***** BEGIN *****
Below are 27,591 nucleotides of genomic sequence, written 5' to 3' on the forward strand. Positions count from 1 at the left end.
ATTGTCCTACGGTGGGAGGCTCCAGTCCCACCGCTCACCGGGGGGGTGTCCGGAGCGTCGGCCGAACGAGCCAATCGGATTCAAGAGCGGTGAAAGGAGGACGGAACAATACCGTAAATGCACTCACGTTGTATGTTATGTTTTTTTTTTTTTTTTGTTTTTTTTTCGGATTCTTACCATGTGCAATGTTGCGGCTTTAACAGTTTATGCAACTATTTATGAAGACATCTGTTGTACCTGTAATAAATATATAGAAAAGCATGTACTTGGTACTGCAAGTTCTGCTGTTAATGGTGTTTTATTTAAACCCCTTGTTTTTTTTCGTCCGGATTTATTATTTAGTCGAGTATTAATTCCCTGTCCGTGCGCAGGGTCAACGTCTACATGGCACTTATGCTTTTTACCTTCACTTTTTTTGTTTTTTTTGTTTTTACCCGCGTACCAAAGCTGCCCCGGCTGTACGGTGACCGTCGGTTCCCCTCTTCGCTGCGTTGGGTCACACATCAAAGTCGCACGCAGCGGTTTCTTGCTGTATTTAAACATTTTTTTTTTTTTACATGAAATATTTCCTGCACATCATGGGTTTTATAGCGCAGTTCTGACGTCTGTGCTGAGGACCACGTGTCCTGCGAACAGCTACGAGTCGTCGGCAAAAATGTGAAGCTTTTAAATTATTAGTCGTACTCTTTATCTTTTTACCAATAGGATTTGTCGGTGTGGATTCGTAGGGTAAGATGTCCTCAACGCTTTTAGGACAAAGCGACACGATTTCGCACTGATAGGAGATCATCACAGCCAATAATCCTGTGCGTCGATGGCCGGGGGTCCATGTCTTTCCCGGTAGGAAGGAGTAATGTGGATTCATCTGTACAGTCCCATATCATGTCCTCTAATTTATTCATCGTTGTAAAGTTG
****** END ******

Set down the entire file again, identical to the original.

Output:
Below are 27,591 nucleotides of genomic sequence, written 5' to 3' on the forward strand. Positions count from 1 at the left end.
ATTGTCCTACGGTGGGAGGCTCCAGTCCCACCGCTCACCGGGGGGGTGTCCGGAGCGTCGGCCGAACGAGCCAATCGGATTCAAGAGCGGTGAAAGGAGGACGGAACAATACCGTAAATGCACTCACGTTGTATGTTATGTTTTTTTTTTTTTTTTGTTTTTTTTTCGGATTCTTACCATGTGCAATGTTGCGGCTTTAACAGTTTATGCAACTATTTATGAAGACATCTGTTGTACCTGTAATAAATATATAGAAAAGCATGTACTTGGTACTGCAAGTTCTGCTGTTAATGGTGTTTTATTTAAACCCCTTGTTTTTTTTCGTCCGGATTTATTATTTAGTCGAGTATTAATTCCCTGTCCGTGCGCAGGGTCAACGTCTACATGGCACTTATGCTTTTTACCTTCACTTTTTTTGTTTTTTTTGTTTTTACCCGCGTACCAAAGCTGCCCCGGCTGTACGGTGACCGTCGGTTCCCCTCTTCGCTGCGTTGGGTCACACATCAAAGTCGCACGCAGCGGTTTCTTGCTGTATTTAAACATTTTTTTTTTTTTACATGAAATATTTCCTGCACATCATGGGTTTTATAGCGCAGTTCTGACGTCTGTGCTGAGGACCACGTGTCCTGCGAACAGCTACGAGTCGTCGGCAAAAATGTGAAGCTTTTAAATTATTAGTCGTACTCTTTATCTTTTTACCAATAGGATTTGTCGGTGTGGATTCGTAGGGTAAGATGTCCTCAACGCTTTTAGGACAAAGCGACACGATTTCGCACTGATAGGAGATCATCACAGCCAATAATCCTGTGCGTCGATGGCCGGGGGTCCATGTCTTTCCCGGTAGGAAGGAGTAATGTGGATTCATCTGTACAGTCCCATATCATGTCCTCTAATTTATTCATCGTTGTAAAGTTG